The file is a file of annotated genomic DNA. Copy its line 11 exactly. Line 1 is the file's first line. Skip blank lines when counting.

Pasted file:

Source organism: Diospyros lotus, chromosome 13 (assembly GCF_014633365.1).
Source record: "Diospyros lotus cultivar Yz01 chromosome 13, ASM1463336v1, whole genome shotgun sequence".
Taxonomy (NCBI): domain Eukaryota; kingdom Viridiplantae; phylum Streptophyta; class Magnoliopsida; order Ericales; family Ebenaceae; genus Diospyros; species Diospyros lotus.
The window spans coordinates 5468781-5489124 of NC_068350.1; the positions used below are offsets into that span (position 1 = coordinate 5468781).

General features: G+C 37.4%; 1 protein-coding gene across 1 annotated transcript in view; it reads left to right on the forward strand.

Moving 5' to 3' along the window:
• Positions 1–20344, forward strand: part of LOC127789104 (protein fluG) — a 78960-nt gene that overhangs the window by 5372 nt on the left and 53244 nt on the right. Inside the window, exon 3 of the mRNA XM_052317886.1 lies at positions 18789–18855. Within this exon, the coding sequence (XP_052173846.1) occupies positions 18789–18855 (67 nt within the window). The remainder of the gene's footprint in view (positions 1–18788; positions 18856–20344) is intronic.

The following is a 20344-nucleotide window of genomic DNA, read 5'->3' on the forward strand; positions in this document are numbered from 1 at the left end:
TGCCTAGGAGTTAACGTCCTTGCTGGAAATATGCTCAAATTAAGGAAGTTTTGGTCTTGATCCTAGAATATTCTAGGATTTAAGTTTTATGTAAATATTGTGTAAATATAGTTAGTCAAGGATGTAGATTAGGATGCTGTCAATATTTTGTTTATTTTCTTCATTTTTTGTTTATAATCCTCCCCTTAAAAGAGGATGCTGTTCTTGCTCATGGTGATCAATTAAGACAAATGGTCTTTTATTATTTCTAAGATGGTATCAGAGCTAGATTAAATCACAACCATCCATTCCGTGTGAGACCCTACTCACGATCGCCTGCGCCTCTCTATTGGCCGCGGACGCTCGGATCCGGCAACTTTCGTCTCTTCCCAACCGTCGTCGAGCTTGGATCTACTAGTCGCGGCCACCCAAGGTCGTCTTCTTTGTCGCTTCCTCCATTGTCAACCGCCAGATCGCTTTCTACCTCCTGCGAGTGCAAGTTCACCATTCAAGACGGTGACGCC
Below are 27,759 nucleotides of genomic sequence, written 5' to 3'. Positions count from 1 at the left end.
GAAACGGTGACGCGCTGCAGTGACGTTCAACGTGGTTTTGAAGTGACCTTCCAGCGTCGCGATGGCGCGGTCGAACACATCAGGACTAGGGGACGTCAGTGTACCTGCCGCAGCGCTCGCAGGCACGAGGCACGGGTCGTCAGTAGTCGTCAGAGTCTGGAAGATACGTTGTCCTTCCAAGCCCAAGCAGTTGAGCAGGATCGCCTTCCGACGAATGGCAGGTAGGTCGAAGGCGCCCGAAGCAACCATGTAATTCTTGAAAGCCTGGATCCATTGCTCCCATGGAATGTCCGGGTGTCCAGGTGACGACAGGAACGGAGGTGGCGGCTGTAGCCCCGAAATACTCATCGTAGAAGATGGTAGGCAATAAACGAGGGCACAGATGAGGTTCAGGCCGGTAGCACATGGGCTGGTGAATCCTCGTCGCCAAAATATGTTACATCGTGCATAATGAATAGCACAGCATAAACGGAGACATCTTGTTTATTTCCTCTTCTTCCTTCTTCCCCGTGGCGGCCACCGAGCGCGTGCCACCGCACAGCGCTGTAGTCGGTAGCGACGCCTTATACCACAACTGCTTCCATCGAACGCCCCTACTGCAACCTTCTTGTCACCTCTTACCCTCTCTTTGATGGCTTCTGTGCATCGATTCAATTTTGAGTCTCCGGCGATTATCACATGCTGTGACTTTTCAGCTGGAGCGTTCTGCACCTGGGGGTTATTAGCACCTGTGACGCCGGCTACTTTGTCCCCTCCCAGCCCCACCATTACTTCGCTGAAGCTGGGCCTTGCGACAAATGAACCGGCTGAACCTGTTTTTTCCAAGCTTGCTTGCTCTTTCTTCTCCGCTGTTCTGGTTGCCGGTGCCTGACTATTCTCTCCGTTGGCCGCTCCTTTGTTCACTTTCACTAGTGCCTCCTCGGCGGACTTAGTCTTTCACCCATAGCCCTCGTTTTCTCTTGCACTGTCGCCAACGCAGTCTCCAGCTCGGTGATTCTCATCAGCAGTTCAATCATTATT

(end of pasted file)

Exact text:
GAAACGGTGACGCGCTGCAGTGACGTTCAACGTGGTTTTGAAGTGACCTTCCAGCGTCGCGATGGCGCGGTCGAACACATCAGGACTAGGGGACGTCAGTGTACCTGCCGCAGCGCTCGCAGGCACGAGGCACGGGTCGTCAGTAGTCGTCAGAGTCTGGAAGATACGTTGTCCTTCCAAGCCCAAGCAGTTGAGCAGGATCGCCTTCCGACGAATGGCAGGTAGGTCGAAGGCGCCCGAAGCAACCATGTAATTCTTGAAAGCCTGGATCCATTGCTCCCATGGAATGTCCGGGTGTCCAGGTGACGACAGGAACGGAGGTGGCGGCTGTAGCCCCGAAATACTCATCGTAGAAGATGGTAGGCAATAAACGAGGGCACAGATGAGGTTCAGGCCGGTAGCACATGGGCTGGTGAATCCTCGTCGCCAAAATATGTTACATCGTGCATAATGAATAGCACAGCATAAACGGAGACATCTTGTTTATTTCCTCTTCTTCCTTCTTCCCCGTGGCGGCCACCGAGCGCGTGCCACCGCACAGCGCTGTAGTCGGTAGCGACGCCTTATACCACAACTGCTTCCATCGAACGCCCCTACTGCAACCTTCTTGTCACCTCTTACCCTCTCTTTGATGGCTTCTGTGCATCGATTCAATTTTGAGTCTCCGGCGATTATCACATGCTGTGACTTTTCAGCTGGAGCGTTCTGCACCTGGGGGTTATTAGCACCTGTGACGCCGGCTACTTTGTCCCCTCCCAGCCCCACCATTACTTCGCTGAAGCTGGGCCTTGCGACAAATGAACCGGCTGAACCTGTTTTTTCCAAGCTTGCTTGCTCTTTCTTCTCCGCTGTTCTGGTTGCCGGTGCCTGACTATTCTCTCCGTTGGCCGCTCCTTTGTTCACTTTCACTAGTGCCTCCTCGGCGGACTTAGTCTTTCACCCATAGCCCTCGTTTTCTCTTGCACTGTCGCCAACGCAGTCTCCAGCTCGGTGATTCTCATCAGCAGTTCAATCATTATT